Literally, Omeros gives the impression of being loosely chronological, set on St. Lucia and spanning one day—from sunrise, when fishermen are felling laurel trees to fashion into canoes, to sunset and then a full moon on the sea after a successful day of mackerel fishing. Figuratively, however, the poem is far more complicated, spanning as much as three hundred years in its many time-warp flashbacks. Walcott tells several different stories, parts of which are embedded in other stories, so that to begin to make sense of the poem the reader must attend carefully to the identity of the narrator, or rather, narrators, who are often unidentified.

The cast of characters in Omeros is one of simple Caribbean fishing people with derivative Greek names—Hector, Achille, Helen, Philoctete—who swill white rum, swear in French patois, bounce to Bob Marley reggae in a blockorama dance, and play out their lusts and feuds in the hot sun. There are also a pair of long-married, decent colonialist settlers, Irish homebody Maud Plunkett and former British soldier Dennis Plunkett, who have moved to St. Lucia to retire. Maud dies and is buried during the course of the poem. For a time the seductive black beauty Helen is...

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Omeros Forms and Devices (Critical Guide to Poetry for Students)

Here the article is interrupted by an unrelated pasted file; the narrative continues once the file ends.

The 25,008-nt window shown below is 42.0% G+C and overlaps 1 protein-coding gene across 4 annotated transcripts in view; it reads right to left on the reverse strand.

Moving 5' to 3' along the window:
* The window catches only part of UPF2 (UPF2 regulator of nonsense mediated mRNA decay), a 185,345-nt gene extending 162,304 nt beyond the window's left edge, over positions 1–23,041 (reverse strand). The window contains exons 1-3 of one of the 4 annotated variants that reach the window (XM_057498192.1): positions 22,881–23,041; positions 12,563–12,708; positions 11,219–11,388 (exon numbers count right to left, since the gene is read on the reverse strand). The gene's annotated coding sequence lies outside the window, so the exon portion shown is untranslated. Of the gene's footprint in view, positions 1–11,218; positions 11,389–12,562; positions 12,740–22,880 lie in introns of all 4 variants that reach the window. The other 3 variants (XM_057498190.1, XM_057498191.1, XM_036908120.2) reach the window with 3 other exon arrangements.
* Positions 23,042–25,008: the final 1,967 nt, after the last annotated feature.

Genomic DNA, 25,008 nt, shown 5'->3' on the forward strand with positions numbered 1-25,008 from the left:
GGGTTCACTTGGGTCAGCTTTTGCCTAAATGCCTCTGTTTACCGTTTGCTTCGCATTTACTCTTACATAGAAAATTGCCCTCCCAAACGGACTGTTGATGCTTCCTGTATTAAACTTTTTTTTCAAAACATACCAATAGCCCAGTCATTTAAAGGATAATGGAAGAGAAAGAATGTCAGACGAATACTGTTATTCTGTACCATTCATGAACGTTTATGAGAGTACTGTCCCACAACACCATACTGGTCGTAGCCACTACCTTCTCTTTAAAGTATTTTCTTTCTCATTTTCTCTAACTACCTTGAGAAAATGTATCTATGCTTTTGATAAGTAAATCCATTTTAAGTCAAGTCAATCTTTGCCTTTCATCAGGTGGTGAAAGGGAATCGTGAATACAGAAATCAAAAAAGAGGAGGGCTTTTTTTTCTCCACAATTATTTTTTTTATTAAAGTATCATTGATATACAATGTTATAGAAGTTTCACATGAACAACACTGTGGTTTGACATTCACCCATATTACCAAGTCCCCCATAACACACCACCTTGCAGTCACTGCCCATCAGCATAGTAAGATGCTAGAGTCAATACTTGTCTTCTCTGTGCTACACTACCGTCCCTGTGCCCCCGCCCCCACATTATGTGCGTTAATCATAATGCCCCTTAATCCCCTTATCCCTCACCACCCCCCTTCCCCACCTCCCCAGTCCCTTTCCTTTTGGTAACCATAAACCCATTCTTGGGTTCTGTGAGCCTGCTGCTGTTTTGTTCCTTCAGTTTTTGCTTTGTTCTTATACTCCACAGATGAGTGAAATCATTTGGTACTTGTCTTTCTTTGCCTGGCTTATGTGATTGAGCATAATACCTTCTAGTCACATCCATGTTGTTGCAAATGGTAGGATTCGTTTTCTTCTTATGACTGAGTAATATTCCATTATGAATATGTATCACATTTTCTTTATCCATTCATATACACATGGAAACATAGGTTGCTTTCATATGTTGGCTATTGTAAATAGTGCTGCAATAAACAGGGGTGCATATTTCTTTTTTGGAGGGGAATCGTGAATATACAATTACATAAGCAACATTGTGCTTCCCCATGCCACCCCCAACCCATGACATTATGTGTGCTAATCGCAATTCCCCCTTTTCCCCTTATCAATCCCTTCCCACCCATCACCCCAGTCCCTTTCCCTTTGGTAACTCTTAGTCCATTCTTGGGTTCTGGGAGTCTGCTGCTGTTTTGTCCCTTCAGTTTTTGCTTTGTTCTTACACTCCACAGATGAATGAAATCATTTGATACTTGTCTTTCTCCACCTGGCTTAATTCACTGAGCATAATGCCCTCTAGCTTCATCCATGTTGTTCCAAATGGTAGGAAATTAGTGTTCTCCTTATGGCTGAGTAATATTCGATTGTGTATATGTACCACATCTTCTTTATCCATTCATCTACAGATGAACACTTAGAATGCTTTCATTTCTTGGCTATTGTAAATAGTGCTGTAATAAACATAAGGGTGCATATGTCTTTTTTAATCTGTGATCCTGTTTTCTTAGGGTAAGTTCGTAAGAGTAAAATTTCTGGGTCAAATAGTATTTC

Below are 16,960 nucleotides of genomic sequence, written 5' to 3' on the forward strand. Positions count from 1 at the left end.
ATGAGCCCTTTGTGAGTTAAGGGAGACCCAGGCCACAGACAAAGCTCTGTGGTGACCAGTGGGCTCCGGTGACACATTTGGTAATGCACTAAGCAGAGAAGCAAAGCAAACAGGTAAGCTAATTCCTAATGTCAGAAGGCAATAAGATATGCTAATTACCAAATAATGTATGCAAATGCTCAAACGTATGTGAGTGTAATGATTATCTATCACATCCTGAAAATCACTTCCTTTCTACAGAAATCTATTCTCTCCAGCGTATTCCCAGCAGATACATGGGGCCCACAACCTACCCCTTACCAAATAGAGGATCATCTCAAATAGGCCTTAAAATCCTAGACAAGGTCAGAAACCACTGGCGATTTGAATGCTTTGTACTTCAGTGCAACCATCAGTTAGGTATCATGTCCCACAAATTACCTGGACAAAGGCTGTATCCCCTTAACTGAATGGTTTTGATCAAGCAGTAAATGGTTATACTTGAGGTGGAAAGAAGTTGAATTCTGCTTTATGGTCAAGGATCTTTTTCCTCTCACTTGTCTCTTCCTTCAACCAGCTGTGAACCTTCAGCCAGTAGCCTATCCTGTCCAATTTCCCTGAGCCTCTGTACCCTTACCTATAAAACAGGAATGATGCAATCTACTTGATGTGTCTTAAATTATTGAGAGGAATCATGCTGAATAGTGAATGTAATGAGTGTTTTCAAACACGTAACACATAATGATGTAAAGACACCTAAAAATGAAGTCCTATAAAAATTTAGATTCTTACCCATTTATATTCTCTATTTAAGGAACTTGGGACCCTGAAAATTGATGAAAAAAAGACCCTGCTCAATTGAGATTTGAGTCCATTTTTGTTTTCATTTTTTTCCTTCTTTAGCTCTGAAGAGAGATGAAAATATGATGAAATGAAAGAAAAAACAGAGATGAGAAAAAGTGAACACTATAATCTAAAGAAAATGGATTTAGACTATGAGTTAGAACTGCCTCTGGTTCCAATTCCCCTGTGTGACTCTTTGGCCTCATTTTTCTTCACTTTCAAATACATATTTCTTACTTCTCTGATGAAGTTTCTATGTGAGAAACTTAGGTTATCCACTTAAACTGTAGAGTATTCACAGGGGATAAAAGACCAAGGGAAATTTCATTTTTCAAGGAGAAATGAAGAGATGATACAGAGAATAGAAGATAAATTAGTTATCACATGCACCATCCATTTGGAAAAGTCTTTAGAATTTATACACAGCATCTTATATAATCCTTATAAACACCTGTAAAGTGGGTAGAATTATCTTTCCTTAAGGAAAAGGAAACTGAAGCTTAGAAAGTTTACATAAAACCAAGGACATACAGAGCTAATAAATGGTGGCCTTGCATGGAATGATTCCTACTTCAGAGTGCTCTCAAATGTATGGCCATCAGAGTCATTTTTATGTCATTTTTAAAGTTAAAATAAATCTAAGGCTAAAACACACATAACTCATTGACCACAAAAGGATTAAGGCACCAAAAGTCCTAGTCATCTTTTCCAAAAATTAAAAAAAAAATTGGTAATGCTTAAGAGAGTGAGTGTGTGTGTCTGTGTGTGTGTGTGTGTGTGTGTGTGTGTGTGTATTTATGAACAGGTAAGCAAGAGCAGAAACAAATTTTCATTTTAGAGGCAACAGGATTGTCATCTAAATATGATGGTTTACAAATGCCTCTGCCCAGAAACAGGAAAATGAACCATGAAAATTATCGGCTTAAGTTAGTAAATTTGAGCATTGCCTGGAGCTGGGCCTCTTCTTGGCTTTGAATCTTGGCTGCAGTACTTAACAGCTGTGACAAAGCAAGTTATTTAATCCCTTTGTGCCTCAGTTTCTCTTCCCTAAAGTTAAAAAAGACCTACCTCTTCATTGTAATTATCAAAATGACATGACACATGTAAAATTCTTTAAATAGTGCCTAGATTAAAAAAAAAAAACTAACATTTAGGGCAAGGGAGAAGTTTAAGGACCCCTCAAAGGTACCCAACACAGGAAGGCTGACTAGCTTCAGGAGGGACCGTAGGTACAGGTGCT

Omeros is divided into seven books and sixty-four chapters, each with three parts or movements. The first book is the longest, having thirteen chapters, and the fourth book, with four chapters, is the shortest. There is an identifiable theme to each book, which is introduced near the end of the previous book. The first book, appropriately, introduces all the important characters and hints at all the major themes. Near the end of book 2, Achille is on a fishing trip and follows a sea-swift, an action that provides a segue into an important dream vision and reunion with his now-dead father in Africa in book 3. The poet narrator visits his elderly mother at the end of book 3, which sets the course for book 4, with its angst-filled present-day wanderings of the poet and the historical tragedy of the Sioux Indians right before the Battle of Wounded Knee. Book 5, even as it continues the anguished tale of the Sioux and the Ghost Dance, widens the voyages to Portugal, Spain, England, and Ireland, glimpsing black slaves, Greek slaves, and a Polish waitress in Canada, all shadows of diaspora and exodus.